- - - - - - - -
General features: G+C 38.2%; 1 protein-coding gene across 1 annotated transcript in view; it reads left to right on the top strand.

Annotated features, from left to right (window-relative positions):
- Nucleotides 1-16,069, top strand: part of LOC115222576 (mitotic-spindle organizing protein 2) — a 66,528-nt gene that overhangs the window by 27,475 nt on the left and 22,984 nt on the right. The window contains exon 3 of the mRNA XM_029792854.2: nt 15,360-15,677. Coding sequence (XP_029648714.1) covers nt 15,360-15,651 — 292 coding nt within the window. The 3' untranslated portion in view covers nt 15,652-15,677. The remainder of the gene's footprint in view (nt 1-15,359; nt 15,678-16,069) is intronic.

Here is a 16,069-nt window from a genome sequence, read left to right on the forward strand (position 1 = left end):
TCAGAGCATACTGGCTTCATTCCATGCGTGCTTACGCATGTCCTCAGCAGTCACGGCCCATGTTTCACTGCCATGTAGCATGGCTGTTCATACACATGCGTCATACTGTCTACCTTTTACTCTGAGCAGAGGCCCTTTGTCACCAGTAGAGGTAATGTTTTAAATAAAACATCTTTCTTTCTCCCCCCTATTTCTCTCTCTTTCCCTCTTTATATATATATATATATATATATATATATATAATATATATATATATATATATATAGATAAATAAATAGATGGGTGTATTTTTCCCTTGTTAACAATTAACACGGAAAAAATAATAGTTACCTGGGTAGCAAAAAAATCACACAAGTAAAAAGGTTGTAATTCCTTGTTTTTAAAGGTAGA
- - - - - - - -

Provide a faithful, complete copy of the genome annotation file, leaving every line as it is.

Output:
General features: G+C 38.2%; 1 protein-coding gene across 1 annotated transcript in view; it reads left to right on the top strand.

Annotated features, from left to right (window-relative positions):
- Nucleotides 1-16,069, top strand: part of LOC115222576 (mitotic-spindle organizing protein 2) — a 66,528-nt gene that overhangs the window by 27,475 nt on the left and 22,984 nt on the right. The window contains exon 3 of the mRNA XM_029792854.2: nt 15,360-15,677. Coding sequence (XP_029648714.1) covers nt 15,360-15,651 — 292 coding nt within the window. The 3' untranslated portion in view covers nt 15,652-15,677. The remainder of the gene's footprint in view (nt 1-15,359; nt 15,678-16,069) is intronic.

Here is a 16,069-nt window from a genome sequence, read left to right on the forward strand (position 1 = left end):
TCAGAGCATACTGGCTTCATTCCATGCGTGCTTACGCATGTCCTCAGCAGTCACGGCCCATGTTTCACTGCCATGTAGCATGGCTGTTCATACACATGCGTCATACTGTCTACCTTTTACTCTGAGCAGAGGCCCTTTGTCACCAGTAGAGGTAATGTTTTAAATAAAACATCTTTCTTTCTCCCCCCTATTTCTCTCTCTTTCCCTCTTTATATATATATATATATATATATATATATATAATATATATATATATATATATATAGATAAATAAATAGATGGGTGTATTTTTCCCTTGTTAACAATTAACACGGAAAAAATAATAGTTACCTGGGTAGCAAAAAAATCACACAAGTAAAAAGGTTGTAATTCCTTGTTTTTAAAGGTAGA